Getting a home owner to prepare their home for a photography session is essential to getting good results but it’s more difficult to get through to some homeowners and agents than others. In my experience about 2 out of 10 homeowners require some special help in this area and some agents are prepared to help them but some aren’t. There’s nothing worse than showing up for a shoot and the home is a total mess. You’d think that straightening up the house before a shoot would be a no-brain-er for everyone involved but it’s not.
Getting a home “parade ready” is a important part of marketing a home for more than just getting good marketing images, it’s also for getting the home ready for buyer showings.
Some agents are going to do a good job making sure a homeowner has their home “parade ready” without the photographer telling them but others need something to remind them to handle this issue. I suggest that until you get to know your agent clients you have a explicit discussions with them about whether or not the home they are wanting you to shoot is photo ready. Having a check list to communicate to agent clients about what you expect is a good way to guide this discussion with the agent. The following are some items for this preparation check list:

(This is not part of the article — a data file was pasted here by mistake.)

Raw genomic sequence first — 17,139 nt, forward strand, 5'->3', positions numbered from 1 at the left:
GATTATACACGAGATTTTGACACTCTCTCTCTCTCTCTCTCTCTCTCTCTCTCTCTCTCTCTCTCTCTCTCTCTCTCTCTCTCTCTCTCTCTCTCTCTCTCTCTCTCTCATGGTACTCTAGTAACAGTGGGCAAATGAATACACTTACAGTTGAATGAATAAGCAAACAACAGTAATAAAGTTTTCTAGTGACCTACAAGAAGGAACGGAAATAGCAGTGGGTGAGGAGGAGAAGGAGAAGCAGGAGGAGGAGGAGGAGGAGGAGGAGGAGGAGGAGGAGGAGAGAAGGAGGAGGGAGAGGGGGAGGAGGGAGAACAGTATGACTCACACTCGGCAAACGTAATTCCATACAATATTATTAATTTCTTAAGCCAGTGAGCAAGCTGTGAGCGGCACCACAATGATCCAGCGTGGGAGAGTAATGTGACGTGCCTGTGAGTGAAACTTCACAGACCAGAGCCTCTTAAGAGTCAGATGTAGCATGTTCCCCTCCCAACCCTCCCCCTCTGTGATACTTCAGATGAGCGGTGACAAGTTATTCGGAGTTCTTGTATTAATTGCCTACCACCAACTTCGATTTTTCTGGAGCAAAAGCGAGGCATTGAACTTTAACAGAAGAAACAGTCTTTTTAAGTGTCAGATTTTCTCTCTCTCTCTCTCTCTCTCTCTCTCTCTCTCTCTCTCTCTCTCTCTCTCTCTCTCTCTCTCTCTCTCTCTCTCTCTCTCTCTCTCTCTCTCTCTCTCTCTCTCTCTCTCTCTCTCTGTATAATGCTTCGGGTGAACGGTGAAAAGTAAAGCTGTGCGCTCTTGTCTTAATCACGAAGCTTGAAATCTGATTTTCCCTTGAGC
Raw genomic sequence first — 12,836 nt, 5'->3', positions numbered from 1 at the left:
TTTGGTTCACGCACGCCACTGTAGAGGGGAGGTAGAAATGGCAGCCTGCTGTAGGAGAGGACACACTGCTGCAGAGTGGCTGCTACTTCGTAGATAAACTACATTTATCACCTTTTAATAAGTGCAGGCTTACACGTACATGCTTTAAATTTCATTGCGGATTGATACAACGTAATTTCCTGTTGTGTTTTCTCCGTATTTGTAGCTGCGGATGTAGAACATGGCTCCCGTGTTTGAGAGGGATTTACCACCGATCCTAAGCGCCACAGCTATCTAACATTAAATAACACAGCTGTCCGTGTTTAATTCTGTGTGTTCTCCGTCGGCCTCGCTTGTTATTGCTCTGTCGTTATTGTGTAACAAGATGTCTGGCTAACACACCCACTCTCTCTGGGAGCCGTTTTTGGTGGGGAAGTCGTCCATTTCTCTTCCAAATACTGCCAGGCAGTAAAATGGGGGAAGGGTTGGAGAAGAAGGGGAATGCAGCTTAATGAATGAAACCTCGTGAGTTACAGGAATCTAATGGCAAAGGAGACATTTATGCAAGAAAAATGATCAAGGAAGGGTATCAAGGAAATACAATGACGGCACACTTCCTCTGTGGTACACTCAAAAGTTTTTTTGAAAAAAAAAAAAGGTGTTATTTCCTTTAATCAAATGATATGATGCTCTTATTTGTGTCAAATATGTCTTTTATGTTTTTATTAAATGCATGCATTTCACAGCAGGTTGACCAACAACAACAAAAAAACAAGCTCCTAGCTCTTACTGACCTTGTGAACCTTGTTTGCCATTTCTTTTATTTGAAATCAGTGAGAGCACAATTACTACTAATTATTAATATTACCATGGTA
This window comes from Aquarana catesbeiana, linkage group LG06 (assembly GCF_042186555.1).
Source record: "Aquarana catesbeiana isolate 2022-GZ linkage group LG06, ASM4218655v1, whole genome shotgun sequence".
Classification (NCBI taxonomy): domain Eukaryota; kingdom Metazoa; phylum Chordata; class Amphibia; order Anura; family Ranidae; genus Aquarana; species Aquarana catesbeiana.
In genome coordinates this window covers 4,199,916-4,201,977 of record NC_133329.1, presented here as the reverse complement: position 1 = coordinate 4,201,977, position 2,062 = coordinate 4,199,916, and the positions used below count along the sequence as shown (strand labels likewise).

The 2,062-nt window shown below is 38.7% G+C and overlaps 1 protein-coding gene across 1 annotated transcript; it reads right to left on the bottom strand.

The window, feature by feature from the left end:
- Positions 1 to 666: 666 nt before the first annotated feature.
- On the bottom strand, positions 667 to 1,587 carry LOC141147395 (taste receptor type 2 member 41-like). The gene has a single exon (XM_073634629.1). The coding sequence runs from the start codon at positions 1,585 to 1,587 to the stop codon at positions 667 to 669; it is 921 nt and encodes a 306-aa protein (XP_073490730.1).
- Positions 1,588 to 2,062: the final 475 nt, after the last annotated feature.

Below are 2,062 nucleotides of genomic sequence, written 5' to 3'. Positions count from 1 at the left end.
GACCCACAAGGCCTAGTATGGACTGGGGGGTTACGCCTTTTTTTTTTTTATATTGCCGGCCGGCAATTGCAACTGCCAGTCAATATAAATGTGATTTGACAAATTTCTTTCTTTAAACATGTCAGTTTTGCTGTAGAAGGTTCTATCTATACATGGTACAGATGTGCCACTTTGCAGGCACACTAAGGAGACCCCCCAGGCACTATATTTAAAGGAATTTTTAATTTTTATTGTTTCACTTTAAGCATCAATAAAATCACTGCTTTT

- Contain pets in the garage or out of sight.
- Remove all vehicles from driveways and do not part in front of the house.
- Move garbage cans so they can’t be seen from the street.
- Remove garden tools, hoses and sprinklers.
- Mow and rake the yard.
- Sweep driveways and sidewalks.
- Remove piles of magazines and newspapers.
- Clear off counters in kitchen and bathroom areas.
- Put indoor trash cans out of sight.
- Clean all the photos and kids drawings off the refrigerator.
In the long run it’s MUCH easier to handle this before you get to the home and it’s a mess. Once you get there and the home isn’t ready there aren’t any good options. Depending on the level of the mess, probably the least of all evils is to just reschedule the shoot but the driving time and costs and your scheduled shoot spot is a loss.
Beware of renters: they are the worse case because they frequently could careless about the process of getting the home sold or rented. Also, a large percentage of tenants will be to the point of being uncooperative at the end of their lease or being faced with the prospect of moving. Some of my worst nightmares in home preparation have occurred when we listed homes that are occupied by renters.